The idea of taxing colleges is now apparently no longer confined to one ill-conceived budget plan in Pittsburgh, Pennsylvania. According to an article by Doug Lederman at Inside Higher Ed:

The Internal Revenue Service is focusing mostly on issues related to executive compensation and payment (or non-payment) of tax on unrelated business income in more than 30 reviews it is conducting of individual colleges and universities.

The interim report issued [by the IRS] Friday offered the first official look at the information the federal tax agency has collected from a wide-ranging questionnaire it sent to colleges in 2008 to gauge their compliance with tax laws and identify possible areas for further examination (and enforcement, of course). The IRS focused on higher education… because “colleges and universities make up one of the largest nonprofit segments in terms of revenue and assets” — and that status has made it a target for members of Congress and others in the federal government at a time of ever-tightening federal budgets.

The investigation boils down to this: do colleges use their tax-exempt status to generate income, income on which they should really be paying taxes?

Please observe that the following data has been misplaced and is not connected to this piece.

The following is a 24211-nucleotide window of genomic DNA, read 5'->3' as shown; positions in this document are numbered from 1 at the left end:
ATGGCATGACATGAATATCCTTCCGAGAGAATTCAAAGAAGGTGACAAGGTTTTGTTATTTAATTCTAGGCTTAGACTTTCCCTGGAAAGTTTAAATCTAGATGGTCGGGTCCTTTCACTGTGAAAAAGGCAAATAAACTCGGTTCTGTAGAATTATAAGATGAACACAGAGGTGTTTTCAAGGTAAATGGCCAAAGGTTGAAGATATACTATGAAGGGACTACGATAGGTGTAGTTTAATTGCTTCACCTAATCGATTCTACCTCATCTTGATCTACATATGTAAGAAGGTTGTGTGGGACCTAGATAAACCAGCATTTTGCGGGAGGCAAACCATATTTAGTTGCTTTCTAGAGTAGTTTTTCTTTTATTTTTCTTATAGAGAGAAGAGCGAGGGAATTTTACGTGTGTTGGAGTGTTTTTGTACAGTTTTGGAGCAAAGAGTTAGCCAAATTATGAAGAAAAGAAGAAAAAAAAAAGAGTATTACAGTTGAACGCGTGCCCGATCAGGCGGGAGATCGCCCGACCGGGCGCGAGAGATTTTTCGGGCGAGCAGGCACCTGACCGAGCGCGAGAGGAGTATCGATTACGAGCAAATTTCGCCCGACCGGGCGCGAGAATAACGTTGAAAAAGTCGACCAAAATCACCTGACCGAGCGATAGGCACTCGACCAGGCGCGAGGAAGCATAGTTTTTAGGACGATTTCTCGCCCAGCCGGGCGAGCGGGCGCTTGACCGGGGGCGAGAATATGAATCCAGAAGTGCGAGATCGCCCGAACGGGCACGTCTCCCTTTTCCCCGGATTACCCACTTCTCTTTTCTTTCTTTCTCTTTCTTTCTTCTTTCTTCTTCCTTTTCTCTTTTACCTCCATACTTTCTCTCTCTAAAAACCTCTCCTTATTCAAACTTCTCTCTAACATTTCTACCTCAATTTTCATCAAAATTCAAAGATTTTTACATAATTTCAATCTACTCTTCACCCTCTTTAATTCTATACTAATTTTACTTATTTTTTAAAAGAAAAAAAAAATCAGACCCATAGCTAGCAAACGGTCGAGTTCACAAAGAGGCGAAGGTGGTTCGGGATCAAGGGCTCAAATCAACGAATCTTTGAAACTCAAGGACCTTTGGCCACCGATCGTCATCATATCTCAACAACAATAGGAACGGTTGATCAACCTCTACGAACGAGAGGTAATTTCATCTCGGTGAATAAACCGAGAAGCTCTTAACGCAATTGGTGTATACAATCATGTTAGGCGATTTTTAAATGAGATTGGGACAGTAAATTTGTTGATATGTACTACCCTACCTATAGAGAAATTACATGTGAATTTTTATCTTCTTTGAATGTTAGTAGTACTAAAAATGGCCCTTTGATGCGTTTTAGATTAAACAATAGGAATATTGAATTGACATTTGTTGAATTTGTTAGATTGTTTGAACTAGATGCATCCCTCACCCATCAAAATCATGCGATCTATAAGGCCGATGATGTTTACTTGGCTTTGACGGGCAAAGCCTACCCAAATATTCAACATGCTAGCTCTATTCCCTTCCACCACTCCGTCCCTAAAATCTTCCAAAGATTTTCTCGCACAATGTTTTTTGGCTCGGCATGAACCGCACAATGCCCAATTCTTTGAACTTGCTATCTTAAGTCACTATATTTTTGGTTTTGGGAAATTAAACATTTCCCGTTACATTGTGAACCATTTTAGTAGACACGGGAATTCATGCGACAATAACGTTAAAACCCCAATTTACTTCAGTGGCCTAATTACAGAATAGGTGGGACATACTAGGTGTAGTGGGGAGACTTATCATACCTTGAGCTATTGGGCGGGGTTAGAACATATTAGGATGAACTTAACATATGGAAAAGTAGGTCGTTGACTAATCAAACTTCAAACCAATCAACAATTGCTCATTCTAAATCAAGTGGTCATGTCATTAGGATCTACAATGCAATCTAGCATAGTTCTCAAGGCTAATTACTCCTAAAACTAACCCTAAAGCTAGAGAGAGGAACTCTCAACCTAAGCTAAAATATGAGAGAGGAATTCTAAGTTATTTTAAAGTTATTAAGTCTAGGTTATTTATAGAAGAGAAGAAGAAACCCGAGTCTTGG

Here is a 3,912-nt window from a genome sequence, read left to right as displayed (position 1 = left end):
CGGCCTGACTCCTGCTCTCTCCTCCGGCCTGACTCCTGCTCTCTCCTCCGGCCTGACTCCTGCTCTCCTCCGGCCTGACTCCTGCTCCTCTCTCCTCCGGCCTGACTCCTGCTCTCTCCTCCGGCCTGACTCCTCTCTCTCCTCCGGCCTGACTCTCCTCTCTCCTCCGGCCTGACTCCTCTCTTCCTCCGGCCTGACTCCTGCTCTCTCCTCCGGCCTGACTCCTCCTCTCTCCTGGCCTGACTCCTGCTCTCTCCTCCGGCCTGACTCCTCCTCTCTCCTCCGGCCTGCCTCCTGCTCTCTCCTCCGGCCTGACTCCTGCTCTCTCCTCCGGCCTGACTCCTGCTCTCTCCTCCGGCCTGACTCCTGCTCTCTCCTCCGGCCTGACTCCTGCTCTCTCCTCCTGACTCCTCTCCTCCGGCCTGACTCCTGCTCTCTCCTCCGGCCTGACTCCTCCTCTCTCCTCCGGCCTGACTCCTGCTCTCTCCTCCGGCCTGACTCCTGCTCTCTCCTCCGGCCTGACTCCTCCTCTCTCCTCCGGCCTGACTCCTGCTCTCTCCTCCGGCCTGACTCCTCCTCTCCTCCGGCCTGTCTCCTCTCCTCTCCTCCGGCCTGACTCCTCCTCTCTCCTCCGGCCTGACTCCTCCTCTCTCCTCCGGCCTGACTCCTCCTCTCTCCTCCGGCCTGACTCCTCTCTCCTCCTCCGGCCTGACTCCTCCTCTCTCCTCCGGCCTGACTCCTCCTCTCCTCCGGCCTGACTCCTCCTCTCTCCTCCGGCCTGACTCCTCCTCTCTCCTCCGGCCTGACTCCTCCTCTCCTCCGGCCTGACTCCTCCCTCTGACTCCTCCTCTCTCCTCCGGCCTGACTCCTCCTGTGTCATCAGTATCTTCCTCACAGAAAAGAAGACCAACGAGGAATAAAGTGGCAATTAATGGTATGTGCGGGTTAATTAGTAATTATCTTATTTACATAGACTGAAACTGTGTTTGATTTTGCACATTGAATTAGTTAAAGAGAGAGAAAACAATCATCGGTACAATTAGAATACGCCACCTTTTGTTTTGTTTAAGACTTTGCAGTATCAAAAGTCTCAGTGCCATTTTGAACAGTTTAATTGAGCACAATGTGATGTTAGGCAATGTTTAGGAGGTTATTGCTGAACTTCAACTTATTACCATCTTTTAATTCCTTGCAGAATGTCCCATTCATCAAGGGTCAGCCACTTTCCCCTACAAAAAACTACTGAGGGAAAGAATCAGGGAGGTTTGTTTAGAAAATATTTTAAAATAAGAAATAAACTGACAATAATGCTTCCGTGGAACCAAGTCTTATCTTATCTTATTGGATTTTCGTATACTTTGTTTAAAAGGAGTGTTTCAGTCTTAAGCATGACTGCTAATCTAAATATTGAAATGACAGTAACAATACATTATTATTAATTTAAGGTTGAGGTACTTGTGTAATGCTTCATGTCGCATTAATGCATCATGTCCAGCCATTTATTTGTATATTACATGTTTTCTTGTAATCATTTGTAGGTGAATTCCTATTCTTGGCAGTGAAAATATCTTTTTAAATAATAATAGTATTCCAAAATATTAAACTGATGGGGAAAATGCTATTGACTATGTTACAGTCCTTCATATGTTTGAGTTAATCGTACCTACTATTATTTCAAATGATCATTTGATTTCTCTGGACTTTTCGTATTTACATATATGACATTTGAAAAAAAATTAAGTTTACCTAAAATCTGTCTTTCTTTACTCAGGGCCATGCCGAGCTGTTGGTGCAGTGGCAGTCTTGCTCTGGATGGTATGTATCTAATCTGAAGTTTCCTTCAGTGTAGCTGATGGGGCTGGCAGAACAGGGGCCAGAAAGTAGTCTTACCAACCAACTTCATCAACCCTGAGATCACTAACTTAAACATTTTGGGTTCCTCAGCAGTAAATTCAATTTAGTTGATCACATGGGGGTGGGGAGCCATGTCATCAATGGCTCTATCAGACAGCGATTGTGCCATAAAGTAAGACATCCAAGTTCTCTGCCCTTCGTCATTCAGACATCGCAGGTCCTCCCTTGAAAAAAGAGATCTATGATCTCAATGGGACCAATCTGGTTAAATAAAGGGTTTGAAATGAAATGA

The IRS seemed to be most anxious about unrelated business income, income colleges receive that’s unrelated to education (like, say real estate profits), on which nonprofits are supposed to pay taxes. Many colleges are very, very complex financially and the distinction between related and unrelated business income is often hard for auditors to determine.

This comes at a time of increasingly scrutiny with regard to America’s nonprofit corporations. The New York Times’ Stephanie Strom reported last month that up to one quarter of nonprofits may lose their tax exemptions this year due to a provision that requires all nonprofits to file tax returns.

Read the interim report here.

Daniel Luzer

Daniel Luzer is the news editor at Governing Magazine and former web editor of the Washington Monthly. Find him on Twitter: @Daniel_Luzer